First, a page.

Whether it is a movie night or a day out with friends, everyone instantly agrees to ordering in or going out for a pizza and a bowl of pasta. This is the Indian way of enjoying Italian food. In fact, there has been an upsurge in the number of Italian cafes and restaurants in the country. Interestingly, this is not limited to fancy fine-dining restaurants anymore. You’ll find a pizza or pasta place at every nook and corner of the country, that’s how accepted and loved Italian food feels here. 

While each cuisine has its own specialities and uniqueness in taste and flavours, we cannot deny the fact that there are bound be certain similarities too. At the outset, I was very apprehensive of the idea that Italian food could actually have Indian roots. However, being cooped up in our own little world we often tend to overlook such realities. Chef Ritu Dalmia’s cookbook Italian Khana sheds some light on the same. 

On one hand, she agrees about the distinct tastes and flavours of Italy that make it different from the Indian fare but on the other hand, she says, “It’s the simplicity of the Italian kitchen, its warmth and heartiness that really connects with our taste buds,” in her book. It is simply not food that connects the two countries together but the concepts about home cooking, ancestral recipes based down from generations and the idea of a delectable meal infused with flavours that derives this close connection.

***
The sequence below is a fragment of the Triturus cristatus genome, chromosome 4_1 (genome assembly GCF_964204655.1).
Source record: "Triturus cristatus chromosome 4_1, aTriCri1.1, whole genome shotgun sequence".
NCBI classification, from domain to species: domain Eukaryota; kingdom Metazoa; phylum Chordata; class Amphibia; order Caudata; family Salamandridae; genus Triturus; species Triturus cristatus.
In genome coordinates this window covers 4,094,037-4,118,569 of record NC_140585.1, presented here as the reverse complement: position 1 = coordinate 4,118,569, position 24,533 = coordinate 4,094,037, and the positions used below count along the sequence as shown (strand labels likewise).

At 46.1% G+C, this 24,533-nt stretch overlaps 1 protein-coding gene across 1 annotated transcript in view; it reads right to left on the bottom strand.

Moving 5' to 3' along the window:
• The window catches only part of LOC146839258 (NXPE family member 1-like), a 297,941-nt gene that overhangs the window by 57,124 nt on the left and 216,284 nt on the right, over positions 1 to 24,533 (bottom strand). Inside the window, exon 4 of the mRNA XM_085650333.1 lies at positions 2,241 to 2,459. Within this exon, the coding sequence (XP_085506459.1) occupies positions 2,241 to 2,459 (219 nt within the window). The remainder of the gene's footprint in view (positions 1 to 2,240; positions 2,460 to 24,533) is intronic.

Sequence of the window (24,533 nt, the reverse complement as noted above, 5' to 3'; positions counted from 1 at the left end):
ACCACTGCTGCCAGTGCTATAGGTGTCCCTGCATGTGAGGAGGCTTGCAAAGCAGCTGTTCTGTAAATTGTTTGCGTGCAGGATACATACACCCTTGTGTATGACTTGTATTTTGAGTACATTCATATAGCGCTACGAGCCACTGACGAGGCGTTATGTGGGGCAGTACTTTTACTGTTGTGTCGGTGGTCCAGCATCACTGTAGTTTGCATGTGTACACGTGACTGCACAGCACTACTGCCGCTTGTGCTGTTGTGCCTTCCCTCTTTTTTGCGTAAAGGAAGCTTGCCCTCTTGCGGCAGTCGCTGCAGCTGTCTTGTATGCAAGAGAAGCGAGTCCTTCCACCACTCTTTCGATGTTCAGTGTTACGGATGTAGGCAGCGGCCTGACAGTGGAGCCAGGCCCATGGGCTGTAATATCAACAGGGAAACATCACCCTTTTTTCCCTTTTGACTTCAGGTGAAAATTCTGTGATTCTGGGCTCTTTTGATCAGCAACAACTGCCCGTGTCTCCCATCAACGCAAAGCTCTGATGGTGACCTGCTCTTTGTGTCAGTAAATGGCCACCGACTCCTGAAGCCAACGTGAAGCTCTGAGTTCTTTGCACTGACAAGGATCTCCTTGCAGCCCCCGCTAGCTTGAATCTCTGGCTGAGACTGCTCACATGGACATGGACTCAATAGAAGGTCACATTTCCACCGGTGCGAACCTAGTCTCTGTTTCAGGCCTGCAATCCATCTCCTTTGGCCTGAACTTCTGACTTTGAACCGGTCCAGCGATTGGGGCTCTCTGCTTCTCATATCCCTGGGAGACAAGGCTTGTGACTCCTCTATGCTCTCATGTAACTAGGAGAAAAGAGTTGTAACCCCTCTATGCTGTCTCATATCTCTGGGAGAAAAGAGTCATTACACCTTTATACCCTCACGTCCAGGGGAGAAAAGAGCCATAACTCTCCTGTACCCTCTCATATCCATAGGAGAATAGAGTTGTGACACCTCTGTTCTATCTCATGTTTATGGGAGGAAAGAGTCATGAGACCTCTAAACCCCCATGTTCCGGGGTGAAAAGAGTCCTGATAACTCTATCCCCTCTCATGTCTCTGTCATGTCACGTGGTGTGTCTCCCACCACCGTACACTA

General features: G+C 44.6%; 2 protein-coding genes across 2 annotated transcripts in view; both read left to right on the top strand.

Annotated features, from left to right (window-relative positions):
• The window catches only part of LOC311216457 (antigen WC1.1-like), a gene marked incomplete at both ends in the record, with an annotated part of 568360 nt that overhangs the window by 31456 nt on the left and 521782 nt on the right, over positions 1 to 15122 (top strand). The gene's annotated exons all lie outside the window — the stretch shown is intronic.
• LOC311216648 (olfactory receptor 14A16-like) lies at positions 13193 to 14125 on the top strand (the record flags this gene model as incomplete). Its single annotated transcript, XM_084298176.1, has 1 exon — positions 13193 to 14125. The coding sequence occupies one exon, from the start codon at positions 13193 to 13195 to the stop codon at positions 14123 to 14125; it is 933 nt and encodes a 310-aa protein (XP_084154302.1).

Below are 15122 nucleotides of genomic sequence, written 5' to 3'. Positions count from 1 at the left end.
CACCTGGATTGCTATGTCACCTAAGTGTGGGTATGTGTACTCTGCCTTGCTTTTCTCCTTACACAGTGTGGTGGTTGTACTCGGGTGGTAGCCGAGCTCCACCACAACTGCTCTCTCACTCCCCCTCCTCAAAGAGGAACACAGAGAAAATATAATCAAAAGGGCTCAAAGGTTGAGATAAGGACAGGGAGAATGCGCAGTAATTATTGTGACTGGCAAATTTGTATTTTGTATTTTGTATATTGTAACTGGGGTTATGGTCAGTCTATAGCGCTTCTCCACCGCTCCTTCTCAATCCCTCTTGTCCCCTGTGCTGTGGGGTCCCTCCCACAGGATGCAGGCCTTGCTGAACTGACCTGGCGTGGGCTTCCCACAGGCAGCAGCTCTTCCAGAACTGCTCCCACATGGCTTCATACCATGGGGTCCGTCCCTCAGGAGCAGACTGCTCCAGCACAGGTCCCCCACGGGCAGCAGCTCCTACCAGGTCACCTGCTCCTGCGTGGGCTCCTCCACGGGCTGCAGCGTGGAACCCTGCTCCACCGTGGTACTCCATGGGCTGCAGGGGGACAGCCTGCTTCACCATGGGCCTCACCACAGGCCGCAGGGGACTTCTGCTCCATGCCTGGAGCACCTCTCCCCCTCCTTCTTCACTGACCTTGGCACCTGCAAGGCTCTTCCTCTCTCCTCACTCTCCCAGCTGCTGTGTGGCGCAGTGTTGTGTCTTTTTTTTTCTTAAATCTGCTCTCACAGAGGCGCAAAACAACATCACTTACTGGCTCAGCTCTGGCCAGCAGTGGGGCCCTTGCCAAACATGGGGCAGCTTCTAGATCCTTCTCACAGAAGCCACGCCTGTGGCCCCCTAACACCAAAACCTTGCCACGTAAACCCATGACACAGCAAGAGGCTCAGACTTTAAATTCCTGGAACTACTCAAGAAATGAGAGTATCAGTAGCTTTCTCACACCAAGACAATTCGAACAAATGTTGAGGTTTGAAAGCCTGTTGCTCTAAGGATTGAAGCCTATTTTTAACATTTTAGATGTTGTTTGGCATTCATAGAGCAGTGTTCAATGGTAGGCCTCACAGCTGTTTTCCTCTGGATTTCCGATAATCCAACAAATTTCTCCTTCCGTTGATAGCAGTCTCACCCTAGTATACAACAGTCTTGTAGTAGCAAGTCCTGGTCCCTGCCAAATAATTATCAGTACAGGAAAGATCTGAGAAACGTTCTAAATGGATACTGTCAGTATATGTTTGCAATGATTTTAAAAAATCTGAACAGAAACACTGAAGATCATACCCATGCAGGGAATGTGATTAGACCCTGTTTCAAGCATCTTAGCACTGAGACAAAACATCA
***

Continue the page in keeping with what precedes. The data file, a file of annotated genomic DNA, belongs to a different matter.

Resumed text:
Historically speaking, India’s affair with spices is no secret to the world. Even today, Indian spices are exported to several European countries. It is believed that these spices were the route to the exchange and cross-pollination of cultures and culinaires. Venice was known for its spice trade and even though, Italian food does not involve a host of spices, we can always find saffron in risottos and nutmeg in salame. 

Another striking similarity is the diversity of food present across the two nations. The famous, “Unity in Diversity” slogan applies pretty well to the culinary affairs of the Indian subcontinent. From Kashmir to Kanyakumari, the cuisine varies at every 100 km. just like the dialects. Local street foods and beverages of each tiny town or district forms the elaborate spread that we usually refer to as ‘Indian cuisine’. 

Chilies, seasonings and methods of cooking is what brings out the real connection between the two cuisines. Dalmia explores some such dishes in her book and finds a vast use of chickpeas and its flour i.e. besan. For instance, the farinata di ceci has textures similar to that of our besan cheela. Or our badam barfi finds its Italian counterpart in Sicily’s marzipan. 

Did you know that there is something that could qualify as an Italian vada pav too? This finds reference in Al Dente, written by William Black where a local snack called foccacina served to him in Livorno reminded him of Mumbai’s famous street food. 

Talking about vegetables, Dalmia also writes about the extensive use of eggplant or brinjal in Italian cuisine, so much so that she once ended up trying a dish that bore quite a heavy resemblance to our humble baigan ka bharta. 

The basic outlook towards food and a staple diet also rings a bell in the Indian ears. Take, for example, pasta and risotto which are basically rice and wheat, are staple carbs of Italian cuisine. Indians also cannot thrive without their rice and roti which feature in most of their meals. 

In this ever-evolving world, we often tend to ignore the fact that we are all so different yet similar in so many ways.